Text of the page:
- Michael Showalter
- Jim Parsons, Ben Aldridge, Nikki M. James, Bill Irwin, Jeffery Self, Sally Field
- 112 min.
- Release Date
Spoiler Alert is a distractingly vague title. Based on television journalist Michael Ausiello’s 2017 memoir about his relationship with photographer Kit Cowan, the movie abbreviates the book’s name from Spoiler Alert: The Hero Dies. On the book’s cover, “The Hero Dies” took up most of the visual real estate, and “Spoiler Alert” was de-emphasized in the upper-left corner. But the movie’s reduced title doesn’t make much sense without the second half. What exactly is getting spoiled if “The Hero Dies” isn’t present? The current form doesn’t supply the viewer with any foreknowledge; it warns only of the ensuing story, not a potentially unwanted plot detail. Doubtlessly, the marketing department at Focus Features resolved that implying a death in the title would repel potential moviegoers, so they removed the source material’s titular spoiler—a pointless move since the first scene features Jim Parsons as Ausiello telling the viewer that his husband (Ben Aldridge) will die. Regardless of what the movie tells us and when, Spoiler Alert is an endearing romance in the first half and an effective tearjerker in the second, and both aspects work as intended.
The screenplay by longtime actor David Marshall Grant and journalist-author Dan Savage does what it does very well. The proceedings follow a recognizable trajectory, but it’s handled with such thoroughly developed characters that its formulaic nature barely registers during the 112-minute runtime. Michael works for TV Guide, writing about mainstream television (think Felicity) in the early 2000s. Shy and self-conscious, he has abandonment and body-image issues. Then he meets Kit, whose series of random hookups and short relationships suggest he’s not ready for anything long-term. There’s a certain opposites-attract quality when they meet, yet they have a convincing relationship, which director Michael Showalter patiently establishes. Initially, their biggest challenge entails Michael’s Smurf obsession (he has as much Smurf memorabilia as I have Blu-rays—a lot). Also, for the first time, Kit feels guilty about seeing other people, suggesting he wants to commit to Michael. Refreshingly, the movie doesn’t rush through establishing their dynamic with a falling-in-love montage that glosses over why they love each other.
Their intimate conversations, Michael’s initial reluctance about sex, and the apparent chemistry between Parsons and Aldridge build a lasting relationship in the movie’s first half. Although Parsons doesn’t have the most charismatic screen presence, he’s wholly present and convincing in his scenes opposite the more authentic Aldridge. The actors fully inhabit their roles, which start sweetly and grow more complex, as relationships tend to do. Particularly affecting are scenes where Kit finally comes out to his sympathetic parents, blithely played by Sally Field and Bill Irwin. But after a decade or more passes, Michael and Kit must attend couples therapy for Michael’s jealousy and drinking, Kit’s pot usage and relationship with a coworker, and their being in “very different worlds right now.” This lays the groundwork for what comes next: Kit learns he has cancer, and the two set aside their relationship problems to deal with his treatment.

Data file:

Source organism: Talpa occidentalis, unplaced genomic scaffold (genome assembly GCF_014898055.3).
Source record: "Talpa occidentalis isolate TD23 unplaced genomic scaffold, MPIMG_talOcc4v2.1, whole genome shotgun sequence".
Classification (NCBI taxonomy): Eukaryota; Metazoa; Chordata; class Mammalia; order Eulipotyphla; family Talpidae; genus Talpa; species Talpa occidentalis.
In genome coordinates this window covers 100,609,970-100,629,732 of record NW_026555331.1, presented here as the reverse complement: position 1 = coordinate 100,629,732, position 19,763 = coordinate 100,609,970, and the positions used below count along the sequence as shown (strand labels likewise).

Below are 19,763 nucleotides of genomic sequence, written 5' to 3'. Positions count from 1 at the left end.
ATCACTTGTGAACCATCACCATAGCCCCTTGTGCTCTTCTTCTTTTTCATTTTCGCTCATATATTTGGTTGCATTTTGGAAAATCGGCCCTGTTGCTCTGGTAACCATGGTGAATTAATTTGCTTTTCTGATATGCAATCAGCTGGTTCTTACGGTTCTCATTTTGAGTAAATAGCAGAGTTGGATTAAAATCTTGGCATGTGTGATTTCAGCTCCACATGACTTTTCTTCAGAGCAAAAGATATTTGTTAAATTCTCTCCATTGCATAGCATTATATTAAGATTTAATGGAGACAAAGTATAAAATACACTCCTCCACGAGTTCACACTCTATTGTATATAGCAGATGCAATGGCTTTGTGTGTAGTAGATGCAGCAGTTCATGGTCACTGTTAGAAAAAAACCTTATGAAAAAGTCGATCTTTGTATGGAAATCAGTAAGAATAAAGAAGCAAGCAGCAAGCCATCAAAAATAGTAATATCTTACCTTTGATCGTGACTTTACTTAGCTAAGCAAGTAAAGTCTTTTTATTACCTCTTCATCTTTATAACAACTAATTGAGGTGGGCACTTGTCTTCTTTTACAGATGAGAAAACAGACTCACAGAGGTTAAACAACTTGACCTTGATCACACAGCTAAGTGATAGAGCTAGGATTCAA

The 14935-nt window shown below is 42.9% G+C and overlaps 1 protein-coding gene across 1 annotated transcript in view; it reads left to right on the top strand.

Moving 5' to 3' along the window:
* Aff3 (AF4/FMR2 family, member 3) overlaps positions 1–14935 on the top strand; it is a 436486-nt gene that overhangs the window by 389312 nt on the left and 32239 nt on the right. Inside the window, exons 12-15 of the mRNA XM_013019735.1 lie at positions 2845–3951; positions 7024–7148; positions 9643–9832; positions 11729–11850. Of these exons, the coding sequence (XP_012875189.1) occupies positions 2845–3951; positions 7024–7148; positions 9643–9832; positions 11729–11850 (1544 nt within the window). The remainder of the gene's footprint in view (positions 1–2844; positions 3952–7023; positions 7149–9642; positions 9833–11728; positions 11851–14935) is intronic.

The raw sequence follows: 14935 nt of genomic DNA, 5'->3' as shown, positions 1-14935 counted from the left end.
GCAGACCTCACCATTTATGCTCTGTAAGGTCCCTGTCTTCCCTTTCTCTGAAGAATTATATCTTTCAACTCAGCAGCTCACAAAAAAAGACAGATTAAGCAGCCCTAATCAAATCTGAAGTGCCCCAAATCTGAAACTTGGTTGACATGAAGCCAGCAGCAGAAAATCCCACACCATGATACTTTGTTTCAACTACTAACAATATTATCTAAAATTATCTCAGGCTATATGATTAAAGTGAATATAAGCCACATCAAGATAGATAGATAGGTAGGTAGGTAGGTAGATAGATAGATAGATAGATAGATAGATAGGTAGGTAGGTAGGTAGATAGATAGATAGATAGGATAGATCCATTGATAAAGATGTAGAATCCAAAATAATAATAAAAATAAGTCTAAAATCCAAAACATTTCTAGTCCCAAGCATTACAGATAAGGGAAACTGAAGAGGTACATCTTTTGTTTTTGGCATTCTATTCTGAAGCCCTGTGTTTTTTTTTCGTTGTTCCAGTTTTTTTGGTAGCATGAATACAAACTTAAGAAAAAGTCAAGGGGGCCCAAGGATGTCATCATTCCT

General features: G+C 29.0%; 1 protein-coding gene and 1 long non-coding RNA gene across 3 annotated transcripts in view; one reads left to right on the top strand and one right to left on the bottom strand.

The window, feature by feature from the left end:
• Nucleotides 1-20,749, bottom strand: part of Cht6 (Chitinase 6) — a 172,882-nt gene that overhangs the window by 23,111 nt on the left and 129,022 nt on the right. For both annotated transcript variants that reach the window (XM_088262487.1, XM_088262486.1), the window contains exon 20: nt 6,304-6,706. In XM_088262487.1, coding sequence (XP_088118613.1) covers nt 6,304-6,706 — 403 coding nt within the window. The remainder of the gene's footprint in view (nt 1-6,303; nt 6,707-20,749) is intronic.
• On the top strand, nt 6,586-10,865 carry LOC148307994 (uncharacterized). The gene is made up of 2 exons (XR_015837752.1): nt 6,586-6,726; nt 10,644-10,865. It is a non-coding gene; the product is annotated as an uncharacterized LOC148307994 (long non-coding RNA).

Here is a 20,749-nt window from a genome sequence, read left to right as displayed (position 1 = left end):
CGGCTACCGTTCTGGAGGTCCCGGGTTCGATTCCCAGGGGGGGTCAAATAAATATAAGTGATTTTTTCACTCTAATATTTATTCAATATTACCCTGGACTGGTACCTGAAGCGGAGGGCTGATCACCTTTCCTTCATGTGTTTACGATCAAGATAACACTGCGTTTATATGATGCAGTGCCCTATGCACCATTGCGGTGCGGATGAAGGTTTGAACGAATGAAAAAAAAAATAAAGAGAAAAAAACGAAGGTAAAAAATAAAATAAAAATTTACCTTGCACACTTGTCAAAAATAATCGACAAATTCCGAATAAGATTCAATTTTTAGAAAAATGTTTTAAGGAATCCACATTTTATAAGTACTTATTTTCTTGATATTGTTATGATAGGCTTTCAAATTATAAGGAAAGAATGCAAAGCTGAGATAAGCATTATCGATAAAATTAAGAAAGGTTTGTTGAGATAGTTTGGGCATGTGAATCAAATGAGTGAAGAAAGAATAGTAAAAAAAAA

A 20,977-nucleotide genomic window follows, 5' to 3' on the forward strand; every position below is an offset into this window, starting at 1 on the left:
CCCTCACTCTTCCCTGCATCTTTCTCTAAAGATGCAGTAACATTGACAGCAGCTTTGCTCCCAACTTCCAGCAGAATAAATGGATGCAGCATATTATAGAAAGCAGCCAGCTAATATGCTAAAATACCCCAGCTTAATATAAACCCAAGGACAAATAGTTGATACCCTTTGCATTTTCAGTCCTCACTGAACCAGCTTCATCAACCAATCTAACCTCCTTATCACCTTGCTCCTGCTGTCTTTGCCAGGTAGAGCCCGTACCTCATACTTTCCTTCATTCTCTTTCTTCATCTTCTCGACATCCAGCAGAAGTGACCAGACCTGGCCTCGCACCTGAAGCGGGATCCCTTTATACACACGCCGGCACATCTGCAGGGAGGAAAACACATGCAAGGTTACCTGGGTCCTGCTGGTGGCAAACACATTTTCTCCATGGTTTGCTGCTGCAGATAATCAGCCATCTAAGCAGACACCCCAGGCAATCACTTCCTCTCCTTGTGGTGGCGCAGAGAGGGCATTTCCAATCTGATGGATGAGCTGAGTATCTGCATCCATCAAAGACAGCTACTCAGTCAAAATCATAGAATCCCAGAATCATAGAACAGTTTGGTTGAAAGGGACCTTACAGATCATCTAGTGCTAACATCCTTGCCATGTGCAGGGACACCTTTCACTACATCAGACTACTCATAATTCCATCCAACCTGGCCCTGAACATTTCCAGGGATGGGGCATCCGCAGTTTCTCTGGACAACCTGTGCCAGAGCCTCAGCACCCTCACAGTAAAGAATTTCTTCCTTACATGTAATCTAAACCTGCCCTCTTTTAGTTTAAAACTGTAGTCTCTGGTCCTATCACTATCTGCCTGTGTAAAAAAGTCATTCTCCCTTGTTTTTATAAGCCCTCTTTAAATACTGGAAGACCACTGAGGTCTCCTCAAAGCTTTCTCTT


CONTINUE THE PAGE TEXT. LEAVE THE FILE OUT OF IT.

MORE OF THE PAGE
Showalter is no stranger to illness-inflected romances. He directed The Big Sick in 2017, albeit with superior results. But several post-modern touches in Spoiler Alert don’t work, such as Michael’s narration. Elsewhere, Michael’s fixation on TV means he processes difficult moments in cutaway scenes, imagining himself in an ‘80s sitcom akin to Family Ties. The “former fat kid” has fond, if occasionally tragic, memories of growing up fatherless and watching daytime soap operas alongside his now-gone mother (from cancer, making Kit’s disease even more difficult for Michael). Unfortunately, these scene-breaking fantasy moments never quite work and disrupt the unfolding drama, most egregiously in the climactic moment—which is an emotionally manipulative scene that, admittedly, I sobbed through. On the plus side, Michael has an affinity for Christmas, so the movie features several holiday scenes around the tree, brimming with holiday cheer. It’s not worth debating whether Spoiler Alert is officially a Christmas movie, but seeing it during the season certainly helped its warmth and tenderness.
Is the material maudlin and predictable? Yes, Spoiler Alert is just what it seems—a queer rom-com and tearjerker that draws from a wellspring of similar movies. But it’s so well executed by Showalter into an often funny, winningly performed, and genuinely moving account of Ausiello’s story. Best of all, after the emotional devastation of Kit’s inevitable death, the filmmakers haven’t tried to find meaning through some grandiose life lesson that makes everything okay in sentimental terms. Instead, the movie draws its emotional power from acknowledging that relationships have ups and downs, and though they sometimes end, they’re worth having for what they teach us and the love they bring. As a result, there’s a powerful sense that Michael will move on yet will always cherish his time with Kit. And what’s more, he will look back not through the framework of a television sitcom but as a memorable episode from his life.